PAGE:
David Bourget (Western Ontario)
David Chalmers (ANU, NYU)
Rafael De Clercq
Jack Alan Reynolds
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Synthese 79 (3):515 - 542 (1989)
The logic of scientific discovery is now a concern of computer scientists, as well as philosophers. In the computational approach to inductive inference, theories are treated as algorithms (computer programs), and the goal is to find the simplest algorithm that can generate the given data. Both computer scientists and philosophers want a measure of simplicity, such that simple theories are more likely to be true than complex theories. I attempt to provide such a measure here. I define a measure of simplicity for directed graphs, inspired by Herbert Simon''s work. Many structures, including algorithms, can be naturally modelled by directed graphs. Furthermore, I adapt an argument of Simon''s to show that simple directed graphs are more stable and more resistant to damage than complex directed graphs. Thus we have a reason for pursuing simplicity, other than purely economical reasons.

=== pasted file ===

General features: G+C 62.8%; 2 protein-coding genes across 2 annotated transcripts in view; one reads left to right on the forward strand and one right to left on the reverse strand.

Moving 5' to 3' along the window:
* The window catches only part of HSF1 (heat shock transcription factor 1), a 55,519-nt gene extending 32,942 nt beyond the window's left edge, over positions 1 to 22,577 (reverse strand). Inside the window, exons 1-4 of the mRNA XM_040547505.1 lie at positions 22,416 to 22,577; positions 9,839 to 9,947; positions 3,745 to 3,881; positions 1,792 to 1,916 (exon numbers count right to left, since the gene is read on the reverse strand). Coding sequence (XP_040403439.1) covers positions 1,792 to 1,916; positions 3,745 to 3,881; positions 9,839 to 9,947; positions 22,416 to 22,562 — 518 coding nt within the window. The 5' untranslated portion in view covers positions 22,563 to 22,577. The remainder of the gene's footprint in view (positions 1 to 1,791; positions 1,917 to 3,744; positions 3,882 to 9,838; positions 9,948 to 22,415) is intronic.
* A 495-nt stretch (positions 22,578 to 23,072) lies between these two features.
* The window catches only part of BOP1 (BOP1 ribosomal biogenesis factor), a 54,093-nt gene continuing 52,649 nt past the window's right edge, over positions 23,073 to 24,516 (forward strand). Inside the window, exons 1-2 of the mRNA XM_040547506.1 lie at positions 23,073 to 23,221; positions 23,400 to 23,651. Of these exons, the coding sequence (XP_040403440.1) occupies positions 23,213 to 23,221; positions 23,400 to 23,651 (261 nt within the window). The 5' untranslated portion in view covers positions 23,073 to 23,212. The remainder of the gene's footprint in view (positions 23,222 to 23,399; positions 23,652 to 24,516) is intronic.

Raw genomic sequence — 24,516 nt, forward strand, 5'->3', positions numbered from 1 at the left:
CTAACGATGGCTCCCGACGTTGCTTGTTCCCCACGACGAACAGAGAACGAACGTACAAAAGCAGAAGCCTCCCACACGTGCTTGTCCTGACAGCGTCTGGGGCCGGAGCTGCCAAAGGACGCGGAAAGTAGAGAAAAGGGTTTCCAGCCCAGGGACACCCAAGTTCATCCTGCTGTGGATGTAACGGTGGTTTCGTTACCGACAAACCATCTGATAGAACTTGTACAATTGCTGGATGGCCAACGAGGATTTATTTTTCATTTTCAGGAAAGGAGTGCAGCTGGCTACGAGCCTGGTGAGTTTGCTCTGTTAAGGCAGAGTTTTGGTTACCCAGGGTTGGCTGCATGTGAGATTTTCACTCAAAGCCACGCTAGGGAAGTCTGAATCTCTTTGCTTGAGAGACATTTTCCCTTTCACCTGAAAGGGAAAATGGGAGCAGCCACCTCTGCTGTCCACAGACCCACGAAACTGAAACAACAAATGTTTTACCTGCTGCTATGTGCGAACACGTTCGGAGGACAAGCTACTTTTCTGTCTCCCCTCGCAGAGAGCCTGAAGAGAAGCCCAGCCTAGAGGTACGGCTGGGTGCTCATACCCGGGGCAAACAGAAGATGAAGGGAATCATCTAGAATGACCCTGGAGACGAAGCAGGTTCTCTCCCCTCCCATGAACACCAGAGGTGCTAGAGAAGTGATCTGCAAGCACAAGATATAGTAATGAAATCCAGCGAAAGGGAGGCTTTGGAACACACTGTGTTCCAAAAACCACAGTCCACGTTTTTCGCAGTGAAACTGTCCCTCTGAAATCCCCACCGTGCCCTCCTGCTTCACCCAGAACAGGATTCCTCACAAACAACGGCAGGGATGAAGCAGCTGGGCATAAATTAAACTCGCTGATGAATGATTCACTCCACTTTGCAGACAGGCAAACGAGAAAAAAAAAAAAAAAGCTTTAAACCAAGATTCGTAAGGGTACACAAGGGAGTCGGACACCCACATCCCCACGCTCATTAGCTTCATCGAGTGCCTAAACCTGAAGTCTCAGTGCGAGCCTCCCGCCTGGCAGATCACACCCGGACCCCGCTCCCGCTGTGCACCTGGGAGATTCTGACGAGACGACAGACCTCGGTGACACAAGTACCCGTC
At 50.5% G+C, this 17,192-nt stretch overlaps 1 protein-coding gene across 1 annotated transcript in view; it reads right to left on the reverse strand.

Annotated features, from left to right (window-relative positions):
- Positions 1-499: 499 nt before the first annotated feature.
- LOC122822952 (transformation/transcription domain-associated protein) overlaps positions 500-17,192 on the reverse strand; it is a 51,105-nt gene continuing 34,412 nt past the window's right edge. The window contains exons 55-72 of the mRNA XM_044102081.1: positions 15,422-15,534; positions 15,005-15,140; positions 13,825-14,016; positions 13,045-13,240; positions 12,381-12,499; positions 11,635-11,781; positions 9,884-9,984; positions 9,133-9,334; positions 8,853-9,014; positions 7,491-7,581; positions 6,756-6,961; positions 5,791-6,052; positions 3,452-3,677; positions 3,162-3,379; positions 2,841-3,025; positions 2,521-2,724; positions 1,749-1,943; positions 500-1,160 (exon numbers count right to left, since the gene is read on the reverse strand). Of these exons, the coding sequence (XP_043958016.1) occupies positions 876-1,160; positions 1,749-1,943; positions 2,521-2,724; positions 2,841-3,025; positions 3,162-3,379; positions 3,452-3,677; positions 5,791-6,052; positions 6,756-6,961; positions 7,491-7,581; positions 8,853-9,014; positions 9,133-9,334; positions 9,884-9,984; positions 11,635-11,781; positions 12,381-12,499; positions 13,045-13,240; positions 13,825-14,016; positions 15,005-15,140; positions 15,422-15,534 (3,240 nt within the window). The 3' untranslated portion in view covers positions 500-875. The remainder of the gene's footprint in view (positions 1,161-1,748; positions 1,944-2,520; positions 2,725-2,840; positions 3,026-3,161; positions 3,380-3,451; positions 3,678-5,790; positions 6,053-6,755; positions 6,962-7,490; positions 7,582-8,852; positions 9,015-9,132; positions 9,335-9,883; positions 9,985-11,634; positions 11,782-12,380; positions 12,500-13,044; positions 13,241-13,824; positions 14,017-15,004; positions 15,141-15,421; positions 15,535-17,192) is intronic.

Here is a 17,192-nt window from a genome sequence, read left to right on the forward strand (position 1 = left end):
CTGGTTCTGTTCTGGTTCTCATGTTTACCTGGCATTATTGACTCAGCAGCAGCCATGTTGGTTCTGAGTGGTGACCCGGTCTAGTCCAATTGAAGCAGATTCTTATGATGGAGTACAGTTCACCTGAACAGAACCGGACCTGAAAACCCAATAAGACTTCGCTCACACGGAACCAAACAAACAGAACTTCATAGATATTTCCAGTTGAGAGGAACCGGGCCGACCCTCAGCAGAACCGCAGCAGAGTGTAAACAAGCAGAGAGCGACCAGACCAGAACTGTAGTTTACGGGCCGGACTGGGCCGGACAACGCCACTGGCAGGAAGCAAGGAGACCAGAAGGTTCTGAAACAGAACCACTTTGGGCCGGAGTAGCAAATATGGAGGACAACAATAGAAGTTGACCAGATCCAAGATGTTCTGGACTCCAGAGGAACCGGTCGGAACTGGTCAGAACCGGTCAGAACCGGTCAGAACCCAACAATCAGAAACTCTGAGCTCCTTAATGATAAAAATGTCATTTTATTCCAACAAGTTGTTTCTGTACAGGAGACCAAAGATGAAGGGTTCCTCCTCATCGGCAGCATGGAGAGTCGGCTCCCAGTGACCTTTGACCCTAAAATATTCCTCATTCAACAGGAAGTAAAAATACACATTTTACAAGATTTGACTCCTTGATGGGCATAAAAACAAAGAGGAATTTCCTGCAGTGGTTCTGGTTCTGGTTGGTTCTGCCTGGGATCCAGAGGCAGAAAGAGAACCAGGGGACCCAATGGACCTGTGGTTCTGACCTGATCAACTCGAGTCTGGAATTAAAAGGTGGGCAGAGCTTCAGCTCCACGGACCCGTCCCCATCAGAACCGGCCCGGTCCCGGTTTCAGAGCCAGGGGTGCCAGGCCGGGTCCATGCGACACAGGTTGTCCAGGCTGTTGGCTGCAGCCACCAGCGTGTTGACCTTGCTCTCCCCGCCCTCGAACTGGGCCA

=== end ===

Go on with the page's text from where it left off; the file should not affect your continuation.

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References found in this work BETA
George Boolos, John Burgess, Richard P. & C. Jeffrey (2007). Computability and Logic. Cambridge University Press.
Mario Augusto Bunge (1963). The Myth of Simplicity. Englewood Cliffs, N.J.,Prentice-Hall.
Nelson Goodman (1972). Problems and Projects. Indianapolis,Bobbs-Merrill.
L. Laudan (1977). Progress and its Problems: Toward a Theory of Scientific Growth. University of California Press.
Larry Laudan (1984). Science and Values: The Aims of Science and Their Role in Scientific Debate. University of California Press.
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